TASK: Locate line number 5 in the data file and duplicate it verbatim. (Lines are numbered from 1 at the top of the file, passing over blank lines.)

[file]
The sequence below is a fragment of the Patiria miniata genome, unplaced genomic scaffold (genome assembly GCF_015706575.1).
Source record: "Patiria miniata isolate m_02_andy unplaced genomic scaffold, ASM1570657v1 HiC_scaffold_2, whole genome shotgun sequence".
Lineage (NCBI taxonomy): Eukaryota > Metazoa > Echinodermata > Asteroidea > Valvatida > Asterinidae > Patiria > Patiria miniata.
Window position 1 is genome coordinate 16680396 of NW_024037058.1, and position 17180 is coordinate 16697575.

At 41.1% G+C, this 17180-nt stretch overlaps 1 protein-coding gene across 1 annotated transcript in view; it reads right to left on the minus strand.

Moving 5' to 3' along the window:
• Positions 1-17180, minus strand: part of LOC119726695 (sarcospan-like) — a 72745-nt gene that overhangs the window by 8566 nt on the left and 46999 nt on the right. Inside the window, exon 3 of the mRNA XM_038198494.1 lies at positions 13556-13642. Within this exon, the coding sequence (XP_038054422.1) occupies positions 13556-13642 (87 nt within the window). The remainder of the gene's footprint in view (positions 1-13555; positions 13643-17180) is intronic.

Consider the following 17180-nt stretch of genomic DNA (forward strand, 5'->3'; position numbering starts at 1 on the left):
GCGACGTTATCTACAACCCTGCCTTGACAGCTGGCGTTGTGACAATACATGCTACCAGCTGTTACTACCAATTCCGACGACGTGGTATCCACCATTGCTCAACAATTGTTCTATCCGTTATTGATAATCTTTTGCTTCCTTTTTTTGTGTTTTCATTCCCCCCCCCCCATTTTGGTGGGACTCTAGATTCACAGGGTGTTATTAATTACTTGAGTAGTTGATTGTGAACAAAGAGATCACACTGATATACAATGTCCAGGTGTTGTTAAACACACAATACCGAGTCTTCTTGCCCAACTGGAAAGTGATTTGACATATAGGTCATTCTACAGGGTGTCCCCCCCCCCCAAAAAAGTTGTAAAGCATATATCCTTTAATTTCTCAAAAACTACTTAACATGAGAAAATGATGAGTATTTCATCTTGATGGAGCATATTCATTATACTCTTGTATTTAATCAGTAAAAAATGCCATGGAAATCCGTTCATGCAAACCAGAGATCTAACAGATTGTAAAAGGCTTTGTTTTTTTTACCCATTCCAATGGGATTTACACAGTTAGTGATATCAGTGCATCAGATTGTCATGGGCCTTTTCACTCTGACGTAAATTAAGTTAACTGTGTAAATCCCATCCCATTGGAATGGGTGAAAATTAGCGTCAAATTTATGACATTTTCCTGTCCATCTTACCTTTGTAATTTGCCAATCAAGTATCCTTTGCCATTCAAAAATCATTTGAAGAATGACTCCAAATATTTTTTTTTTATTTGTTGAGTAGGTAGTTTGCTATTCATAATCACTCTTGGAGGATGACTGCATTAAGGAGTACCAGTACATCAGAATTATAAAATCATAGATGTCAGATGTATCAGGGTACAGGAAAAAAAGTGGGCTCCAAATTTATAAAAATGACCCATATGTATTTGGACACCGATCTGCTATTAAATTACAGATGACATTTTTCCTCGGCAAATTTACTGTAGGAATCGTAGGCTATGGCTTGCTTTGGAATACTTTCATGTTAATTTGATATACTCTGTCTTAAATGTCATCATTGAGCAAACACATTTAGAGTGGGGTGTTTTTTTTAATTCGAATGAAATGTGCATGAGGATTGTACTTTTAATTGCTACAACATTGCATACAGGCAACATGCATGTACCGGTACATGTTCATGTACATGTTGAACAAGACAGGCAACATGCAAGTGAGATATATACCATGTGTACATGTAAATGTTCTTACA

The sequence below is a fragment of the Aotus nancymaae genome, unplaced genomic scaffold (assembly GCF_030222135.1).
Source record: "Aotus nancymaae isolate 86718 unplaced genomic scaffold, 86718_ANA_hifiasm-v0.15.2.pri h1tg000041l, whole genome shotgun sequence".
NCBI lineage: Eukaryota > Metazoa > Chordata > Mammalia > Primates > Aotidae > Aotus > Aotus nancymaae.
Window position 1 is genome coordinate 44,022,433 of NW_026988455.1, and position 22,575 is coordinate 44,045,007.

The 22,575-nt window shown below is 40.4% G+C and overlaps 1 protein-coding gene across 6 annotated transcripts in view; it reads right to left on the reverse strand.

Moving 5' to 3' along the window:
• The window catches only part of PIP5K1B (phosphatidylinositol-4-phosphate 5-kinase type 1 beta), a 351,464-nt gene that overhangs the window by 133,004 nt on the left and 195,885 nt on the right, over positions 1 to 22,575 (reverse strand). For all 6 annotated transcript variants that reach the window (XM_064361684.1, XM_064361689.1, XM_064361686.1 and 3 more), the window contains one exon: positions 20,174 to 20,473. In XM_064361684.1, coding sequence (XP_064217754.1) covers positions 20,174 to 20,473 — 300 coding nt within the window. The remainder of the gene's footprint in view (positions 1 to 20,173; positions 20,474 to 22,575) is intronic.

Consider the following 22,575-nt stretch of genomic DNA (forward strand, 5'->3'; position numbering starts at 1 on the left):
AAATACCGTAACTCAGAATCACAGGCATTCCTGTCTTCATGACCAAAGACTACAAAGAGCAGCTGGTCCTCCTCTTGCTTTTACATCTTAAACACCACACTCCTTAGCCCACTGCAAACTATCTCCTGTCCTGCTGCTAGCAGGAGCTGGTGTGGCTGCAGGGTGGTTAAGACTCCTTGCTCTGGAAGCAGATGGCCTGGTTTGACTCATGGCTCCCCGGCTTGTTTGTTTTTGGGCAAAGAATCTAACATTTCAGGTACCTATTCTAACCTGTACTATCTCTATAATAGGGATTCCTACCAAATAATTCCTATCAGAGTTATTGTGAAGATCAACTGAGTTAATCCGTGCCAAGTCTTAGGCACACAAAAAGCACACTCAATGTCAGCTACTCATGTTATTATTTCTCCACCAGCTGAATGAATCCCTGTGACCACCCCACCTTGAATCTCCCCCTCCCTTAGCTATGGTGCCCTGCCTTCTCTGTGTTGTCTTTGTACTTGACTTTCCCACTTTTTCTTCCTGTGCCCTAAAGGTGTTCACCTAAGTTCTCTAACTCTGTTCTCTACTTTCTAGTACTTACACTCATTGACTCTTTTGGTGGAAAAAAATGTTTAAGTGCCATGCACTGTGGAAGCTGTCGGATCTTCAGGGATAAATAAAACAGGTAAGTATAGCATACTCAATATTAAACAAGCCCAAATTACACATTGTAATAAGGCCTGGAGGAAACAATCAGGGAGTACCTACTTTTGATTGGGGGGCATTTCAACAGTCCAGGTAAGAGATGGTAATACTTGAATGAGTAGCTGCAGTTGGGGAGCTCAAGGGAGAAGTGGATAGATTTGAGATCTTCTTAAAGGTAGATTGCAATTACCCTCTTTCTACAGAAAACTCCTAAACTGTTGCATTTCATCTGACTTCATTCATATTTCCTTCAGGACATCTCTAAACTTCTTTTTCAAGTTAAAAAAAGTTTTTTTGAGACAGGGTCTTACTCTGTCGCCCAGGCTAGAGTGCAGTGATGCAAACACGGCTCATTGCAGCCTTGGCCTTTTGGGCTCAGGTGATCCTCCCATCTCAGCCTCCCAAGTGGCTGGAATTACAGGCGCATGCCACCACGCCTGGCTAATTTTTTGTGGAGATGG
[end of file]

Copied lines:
At 41.1% G+C, this 17180-nt stretch overlaps 1 protein-coding gene across 1 annotated transcript in view; it reads right to left on the minus strand.